What is the place of listening, speaking, reading, and writing clinics? How should pronunciation, grammar and vocabulary be taught?


Can self-monitoring, self-appraisal and peer tutoring be used effectively in short-term programs? If so, how?
What can and should be more objectively tested? When and how should participants be tested, individually and in groups?


How can the learners' use of Japanese be minimized at all times? What minimum language proficiency level should they have reached before they are eligible for a homestay? How, and to what extent, does a brief involvement in a foreign community affect their language development?

Set clearly defined, achievable goals

Too many students do not actually know why they are performing some of the tasks they have been asked to perform abroad. Too many programs are all-inclusive: participants are supposed to get a taste of everything (conversation, sightseeing, grammar, history, listening, current affairs, composition, pop music, vocabulary, cinema, reading, sport, etc.) in three to six weeks. This unfocused, piecemeal approach to language teaching may look good on paper, but it does not always work well.

Practical research projects would call for clear, limited objectives, which in turn would strengthen the framework of the programs concerned and give both participants and teachers a greater sense of purpose. Focusing on applied research would make everyone more conscious of what can be achieved and what is merely wishful thinking. Narrowing the scope of some programs would make language instruction more, not less, efficient, and the prediction of such an outcome is not an indictment of eclecticism as a methodology--it just means that teaching content should never be confused with teaching methods.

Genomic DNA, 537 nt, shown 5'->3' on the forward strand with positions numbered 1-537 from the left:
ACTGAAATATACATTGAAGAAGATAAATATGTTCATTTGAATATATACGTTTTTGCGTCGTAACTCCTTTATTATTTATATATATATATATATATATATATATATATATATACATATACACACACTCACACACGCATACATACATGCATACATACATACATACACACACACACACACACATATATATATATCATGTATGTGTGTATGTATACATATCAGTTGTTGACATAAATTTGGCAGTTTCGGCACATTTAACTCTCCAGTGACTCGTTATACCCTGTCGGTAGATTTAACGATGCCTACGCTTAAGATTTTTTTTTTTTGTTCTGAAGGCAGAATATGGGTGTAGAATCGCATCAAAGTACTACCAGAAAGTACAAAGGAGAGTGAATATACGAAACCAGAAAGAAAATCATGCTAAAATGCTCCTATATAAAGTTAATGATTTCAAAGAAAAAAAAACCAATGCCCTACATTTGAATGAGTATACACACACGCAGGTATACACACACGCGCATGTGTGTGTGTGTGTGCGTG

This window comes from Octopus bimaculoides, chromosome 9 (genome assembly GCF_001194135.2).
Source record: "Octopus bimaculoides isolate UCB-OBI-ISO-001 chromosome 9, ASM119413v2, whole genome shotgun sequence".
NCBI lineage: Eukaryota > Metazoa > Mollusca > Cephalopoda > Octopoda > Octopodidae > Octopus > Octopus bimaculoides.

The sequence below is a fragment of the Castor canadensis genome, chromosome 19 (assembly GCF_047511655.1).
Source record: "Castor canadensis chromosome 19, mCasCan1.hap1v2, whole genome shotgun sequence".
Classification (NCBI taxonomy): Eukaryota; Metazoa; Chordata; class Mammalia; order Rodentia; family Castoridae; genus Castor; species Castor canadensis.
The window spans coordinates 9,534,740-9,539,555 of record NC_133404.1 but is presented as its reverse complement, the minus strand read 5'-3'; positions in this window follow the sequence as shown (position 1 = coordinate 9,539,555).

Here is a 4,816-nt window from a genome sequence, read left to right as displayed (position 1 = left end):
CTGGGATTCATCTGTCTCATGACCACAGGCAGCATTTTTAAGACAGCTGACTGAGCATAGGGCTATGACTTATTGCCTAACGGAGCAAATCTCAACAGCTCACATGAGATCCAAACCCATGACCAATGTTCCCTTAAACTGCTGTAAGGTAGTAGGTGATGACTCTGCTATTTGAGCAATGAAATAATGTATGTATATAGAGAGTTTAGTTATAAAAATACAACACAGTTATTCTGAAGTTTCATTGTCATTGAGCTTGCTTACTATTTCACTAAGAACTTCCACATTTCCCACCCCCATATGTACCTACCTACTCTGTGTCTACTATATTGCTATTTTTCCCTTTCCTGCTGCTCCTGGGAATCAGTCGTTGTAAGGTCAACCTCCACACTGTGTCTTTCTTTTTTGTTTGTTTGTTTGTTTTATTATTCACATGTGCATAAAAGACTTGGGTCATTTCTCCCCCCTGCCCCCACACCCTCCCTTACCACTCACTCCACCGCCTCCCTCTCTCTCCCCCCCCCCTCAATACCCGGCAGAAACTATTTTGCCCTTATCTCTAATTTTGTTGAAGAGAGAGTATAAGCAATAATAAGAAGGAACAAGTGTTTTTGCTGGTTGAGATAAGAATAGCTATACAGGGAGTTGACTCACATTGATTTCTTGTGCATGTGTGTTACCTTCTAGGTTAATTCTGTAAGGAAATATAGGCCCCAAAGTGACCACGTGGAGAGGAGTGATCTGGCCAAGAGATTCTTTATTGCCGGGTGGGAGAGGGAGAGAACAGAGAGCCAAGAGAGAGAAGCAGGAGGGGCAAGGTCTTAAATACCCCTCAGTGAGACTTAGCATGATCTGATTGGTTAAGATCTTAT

Get genuine feedback

One of the primary purposes of research is to collect and analyze data. This would be a major asset when it came to evaluating programs and appraising each participant's performance. The back scratching that goes on between some overseas schools and their Japanese partner institutions is unpalatable at best. If they were involved in joint research projects with their Japanese partners, the foreign schools would be less eager to please, i.e. less prone to embellish reports, pile up praises, or even hide the truth. Scientific studies would put pressure on them to measure their Japanese learners' progress thoroughly and objectively. Neither these schools nor the institutions they are paired with in Japan would be satisfied with indulgent or cursory appraisals. All would want concrete results and verifiable explanations for successes and failures.